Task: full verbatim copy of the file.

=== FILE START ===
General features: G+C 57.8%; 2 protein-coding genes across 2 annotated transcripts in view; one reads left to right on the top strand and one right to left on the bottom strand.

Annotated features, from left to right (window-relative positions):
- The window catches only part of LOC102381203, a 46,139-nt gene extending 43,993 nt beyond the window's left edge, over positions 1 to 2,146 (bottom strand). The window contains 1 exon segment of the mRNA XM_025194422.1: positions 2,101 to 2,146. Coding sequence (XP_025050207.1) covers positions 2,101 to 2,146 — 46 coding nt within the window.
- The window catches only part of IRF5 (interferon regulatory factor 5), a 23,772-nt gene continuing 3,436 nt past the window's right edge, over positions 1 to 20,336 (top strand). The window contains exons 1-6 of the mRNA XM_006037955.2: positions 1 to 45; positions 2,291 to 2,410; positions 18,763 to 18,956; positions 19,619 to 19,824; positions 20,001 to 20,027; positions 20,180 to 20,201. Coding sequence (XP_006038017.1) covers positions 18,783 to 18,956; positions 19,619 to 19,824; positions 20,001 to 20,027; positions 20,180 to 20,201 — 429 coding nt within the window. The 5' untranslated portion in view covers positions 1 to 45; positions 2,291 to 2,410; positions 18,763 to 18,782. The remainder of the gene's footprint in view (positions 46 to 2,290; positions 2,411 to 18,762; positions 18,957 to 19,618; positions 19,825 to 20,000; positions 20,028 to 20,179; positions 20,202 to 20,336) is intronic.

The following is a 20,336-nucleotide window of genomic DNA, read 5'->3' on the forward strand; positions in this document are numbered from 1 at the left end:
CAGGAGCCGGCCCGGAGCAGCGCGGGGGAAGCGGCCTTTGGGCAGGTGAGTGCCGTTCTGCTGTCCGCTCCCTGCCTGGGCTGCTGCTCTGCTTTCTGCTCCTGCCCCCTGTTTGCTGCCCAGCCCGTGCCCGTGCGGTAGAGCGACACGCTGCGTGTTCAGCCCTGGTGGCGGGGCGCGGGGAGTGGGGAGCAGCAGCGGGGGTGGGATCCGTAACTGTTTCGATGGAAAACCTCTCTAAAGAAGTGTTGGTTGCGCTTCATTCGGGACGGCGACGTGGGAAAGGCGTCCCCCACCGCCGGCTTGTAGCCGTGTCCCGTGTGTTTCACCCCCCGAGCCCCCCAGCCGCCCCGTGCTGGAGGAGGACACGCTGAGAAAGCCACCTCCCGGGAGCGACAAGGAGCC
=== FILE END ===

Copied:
General features: G+C 57.8%; 2 protein-coding genes across 2 annotated transcripts in view; one reads left to right on the top strand and one right to left on the bottom strand.

Annotated features, from left to right (window-relative positions):
- The window catches only part of LOC102381203, a 46,139-nt gene extending 43,993 nt beyond the window's left edge, over positions 1 to 2,146 (bottom strand). The window contains 1 exon segment of the mRNA XM_025194422.1: positions 2,101 to 2,146. Coding sequence (XP_025050207.1) covers positions 2,101 to 2,146 — 46 coding nt within the window.
- The window catches only part of IRF5 (interferon regulatory factor 5), a 23,772-nt gene continuing 3,436 nt past the window's right edge, over positions 1 to 20,336 (top strand). The window contains exons 1-6 of the mRNA XM_006037955.2: positions 1 to 45; positions 2,291 to 2,410; positions 18,763 to 18,956; positions 19,619 to 19,824; positions 20,001 to 20,027; positions 20,180 to 20,201. Coding sequence (XP_006038017.1) covers positions 18,783 to 18,956; positions 19,619 to 19,824; positions 20,001 to 20,027; positions 20,180 to 20,201 — 429 coding nt within the window. The 5' untranslated portion in view covers positions 1 to 45; positions 2,291 to 2,410; positions 18,763 to 18,782. The remainder of the gene's footprint in view (positions 46 to 2,290; positions 2,411 to 18,762; positions 18,957 to 19,618; positions 19,825 to 20,000; positions 20,028 to 20,179; positions 20,202 to 20,336) is intronic.

The following is a 20,336-nucleotide window of genomic DNA, read 5'->3' on the forward strand; positions in this document are numbered from 1 at the left end:
CAGGAGCCGGCCCGGAGCAGCGCGGGGGAAGCGGCCTTTGGGCAGGTGAGTGCCGTTCTGCTGTCCGCTCCCTGCCTGGGCTGCTGCTCTGCTTTCTGCTCCTGCCCCCTGTTTGCTGCCCAGCCCGTGCCCGTGCGGTAGAGCGACACGCTGCGTGTTCAGCCCTGGTGGCGGGGCGCGGGGAGTGGGGAGCAGCAGCGGGGGTGGGATCCGTAACTGTTTCGATGGAAAACCTCTCTAAAGAAGTGTTGGTTGCGCTTCATTCGGGACGGCGACGTGGGAAAGGCGTCCCCCACCGCCGGCTTGTAGCCGTGTCCCGTGTGTTTCACCCCCCGAGCCCCCCAGCCGCCCCGTGCTGGAGGAGGACACGCTGAGAAAGCCACCTCCCGGGAGCGACAAGGAGCC